Dairy Goat Journal. Presenting information, ideas, and insights for everyone who raises, manages, or just loves dairy goats.
Tell a Friend about sheep! Magazine
Back Issue
Current Issue
Past Issues
About Us
Contact Us
Breeders Directory

Playing For Profit

The (Sheep) Numbers Game

By Rhonda McClure

In the Midwest, the “small farm flock” is rapidly becoming a rarity. Once a regular part of a diverse family farm, flocks that were formerly relied on for bonus supplemental income are increasingly hard to find. The disappearance of these flocks has been a significant part of the overall decline in sheep numbers in recent years. The drop in wool prices along with the increased cost of feed grains and the difficulty and cost of shearing have made many believe keeping a small flock is no longer financially feasible.

Despite all that, our small family business—Ewe And Us—has been doing well. Notwithstanding the limitations of available land, our family is managing. And it’s management that is the key to the bottom line.

This needle felted sculpture by sheep and wool entrepreneur Rhonda McClure won the Black Sheep Gathering’s Black Sheep Cup for Fiber Arts last June.

With a mere five acres, we’ve always been faced with challenges, public perception being a continuing one. To be considered a viable farming operation in eastern Nebraska, tillable acres normally must tally in the hundreds or thousands. So it has often been difficult to be recognized as a “real” farm.

Yet for us, that reality has never been in question. From the beginning, the goal has been to maintain a working family sheep farm. And although off-farm income has always been necessary, the farm itself continues to provide a reliable contribution.

In the Beginning…

The first home flock was a mix of Don’s share of McClure Hampshires, and my spinner’s flock of Corriedales and mixed-breed natural colored ewes.

Over the years, the makeup of the flock changed with needs. The spinning flock aged, and was gradually replaced with black-faced ewes kept to provide 4-H lambs for the growing children. However, the flock was always managed with a view toward profit.

Sustainability has always been practiced on the farm, but recently has become more recognizable and defined. The large garden that always supplied food for the family always added to the diets of the sheep, too. Some of the produce is now diverted to the local farmers market, but plant residues, pulled weeds, and other “waste” material is put through the sheep and ultimately composted.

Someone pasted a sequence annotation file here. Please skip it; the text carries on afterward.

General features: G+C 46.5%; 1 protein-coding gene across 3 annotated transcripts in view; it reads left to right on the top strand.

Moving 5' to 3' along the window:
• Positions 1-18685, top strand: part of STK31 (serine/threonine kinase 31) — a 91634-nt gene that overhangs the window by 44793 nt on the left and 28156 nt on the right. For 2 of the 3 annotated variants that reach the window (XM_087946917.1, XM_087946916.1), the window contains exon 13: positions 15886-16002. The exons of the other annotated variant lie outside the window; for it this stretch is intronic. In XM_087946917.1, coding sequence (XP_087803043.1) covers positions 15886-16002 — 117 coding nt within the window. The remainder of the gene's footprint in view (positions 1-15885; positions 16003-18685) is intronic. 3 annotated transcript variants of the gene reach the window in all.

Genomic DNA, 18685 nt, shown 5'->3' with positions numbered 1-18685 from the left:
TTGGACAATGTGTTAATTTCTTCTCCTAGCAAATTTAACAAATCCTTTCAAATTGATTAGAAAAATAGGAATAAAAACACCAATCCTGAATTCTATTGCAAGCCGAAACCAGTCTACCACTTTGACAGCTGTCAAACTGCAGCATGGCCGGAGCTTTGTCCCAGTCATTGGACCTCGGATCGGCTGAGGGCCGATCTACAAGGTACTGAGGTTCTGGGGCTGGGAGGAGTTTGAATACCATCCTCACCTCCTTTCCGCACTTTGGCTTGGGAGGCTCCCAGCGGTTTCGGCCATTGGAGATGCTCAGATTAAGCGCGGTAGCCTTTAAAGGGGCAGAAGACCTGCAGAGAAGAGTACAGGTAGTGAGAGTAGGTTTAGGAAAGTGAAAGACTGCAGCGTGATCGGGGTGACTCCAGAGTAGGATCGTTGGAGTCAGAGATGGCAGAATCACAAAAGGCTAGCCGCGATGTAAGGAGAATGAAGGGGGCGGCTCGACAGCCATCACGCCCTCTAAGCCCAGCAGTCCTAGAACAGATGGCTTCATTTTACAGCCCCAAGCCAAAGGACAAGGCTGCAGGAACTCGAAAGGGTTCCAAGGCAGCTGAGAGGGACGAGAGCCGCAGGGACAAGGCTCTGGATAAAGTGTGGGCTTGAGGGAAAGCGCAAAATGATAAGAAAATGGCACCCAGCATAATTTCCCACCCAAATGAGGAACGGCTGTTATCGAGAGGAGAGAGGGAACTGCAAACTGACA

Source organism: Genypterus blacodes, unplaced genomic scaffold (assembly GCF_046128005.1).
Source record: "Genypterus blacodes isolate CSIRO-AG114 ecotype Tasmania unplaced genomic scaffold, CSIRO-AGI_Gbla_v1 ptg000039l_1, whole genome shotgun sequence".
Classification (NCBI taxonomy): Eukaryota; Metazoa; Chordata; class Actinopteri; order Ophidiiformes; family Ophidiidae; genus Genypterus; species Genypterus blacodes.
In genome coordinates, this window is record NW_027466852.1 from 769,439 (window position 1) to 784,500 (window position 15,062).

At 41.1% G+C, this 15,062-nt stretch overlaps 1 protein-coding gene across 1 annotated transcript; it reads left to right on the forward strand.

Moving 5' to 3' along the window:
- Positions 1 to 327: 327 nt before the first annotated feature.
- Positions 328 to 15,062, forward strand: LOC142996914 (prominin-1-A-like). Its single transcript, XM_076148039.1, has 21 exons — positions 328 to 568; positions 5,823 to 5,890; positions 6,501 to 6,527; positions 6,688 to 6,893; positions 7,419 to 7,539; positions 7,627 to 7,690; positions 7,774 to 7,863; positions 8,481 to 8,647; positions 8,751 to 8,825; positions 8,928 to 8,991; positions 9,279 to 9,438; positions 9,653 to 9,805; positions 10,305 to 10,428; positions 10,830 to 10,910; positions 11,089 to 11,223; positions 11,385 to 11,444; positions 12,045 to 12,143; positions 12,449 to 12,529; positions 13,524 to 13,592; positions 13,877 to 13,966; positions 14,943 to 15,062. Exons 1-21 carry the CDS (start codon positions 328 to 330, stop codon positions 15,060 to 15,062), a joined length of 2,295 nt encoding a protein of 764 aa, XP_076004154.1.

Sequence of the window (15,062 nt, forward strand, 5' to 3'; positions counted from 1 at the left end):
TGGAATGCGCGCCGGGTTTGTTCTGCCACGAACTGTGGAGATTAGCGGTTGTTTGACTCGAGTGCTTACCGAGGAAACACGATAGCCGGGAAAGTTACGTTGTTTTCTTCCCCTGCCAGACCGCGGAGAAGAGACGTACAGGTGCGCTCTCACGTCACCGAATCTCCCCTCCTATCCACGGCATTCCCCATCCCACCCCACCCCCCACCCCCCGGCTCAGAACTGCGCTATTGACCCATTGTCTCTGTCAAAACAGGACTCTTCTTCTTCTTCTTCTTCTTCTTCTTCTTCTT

Management is key to efficiency.

Pasture is divided into small paddocks, allowing controlled grazing. This in turn supports more ewes per acre. Lawn clippings are bagged and used as a feed source.

Because forage is limited, feed for lambs and the ewes in the winter season must be purchased. Locally grown grain and hay are used as much as possible to minimize processing and transportation costs.

Corriedales returned to the farm, as did sheep with colored wool. And a new tool: Sheep covers that protect their top quality fiber.

The Numbers

With the children grown, new careers, and new and renewed interests and goals, it became time for some flock changes. Feed costs were rising. Lamb prices were good, but due to the physical limitations a rise in flock numbers wasn’t an option.

The balance sheet needed to stay in the black, so we took a careful look at the numbers. As production costs rise, so must the gross revenue. If you can’t increase ewe numbers, you must increase the profit per ewe.

But how?

More lambs per ewe? Sure, if you can. But isn’t there anything else that can add income? What about wool? The concept of a value-added product was brought back into the picture. The success formula was now in place; it just had to be worked through.

Yarn with hand “painted” wash-fast dyes in unique tones—a big seller!

Progressive Farmers

With reawakened memories of the profits we reaped years ago through specialty wool sales, I jumped at the chance to return to fiber as an art medium. What once had been dismissed by friends and family as an “unusual hobby” once again blossomed with renewed passion. At Ewe And Us, sheep and wool have never been a hobby. They’ve always paid their own way—at the very least breaking even (which is more than can be said for a lot of “real” agricultural enterprises).

The flock focus returned to wool production, concentrating at first on spinning and now, felting. Corriedales returned to prominence and favor, and natural color came back. Management practices were altered to accommodate increased quality expectations. Fleeces were jacketed. Feeding methods changed, as did the feed itself—the grass hay we feed today has bigger and fewer leaves to get into the wool than the legume hay of the past.

In studio and shop, the years of experimentation and study were paying off. Self taught in the wool crafts, I was intent on refining the various wool working skills and techniques I’d been using for years, and on learning new ones. The newly acquired skill of needle felting added qualities and products I couldn’t previously have achieved.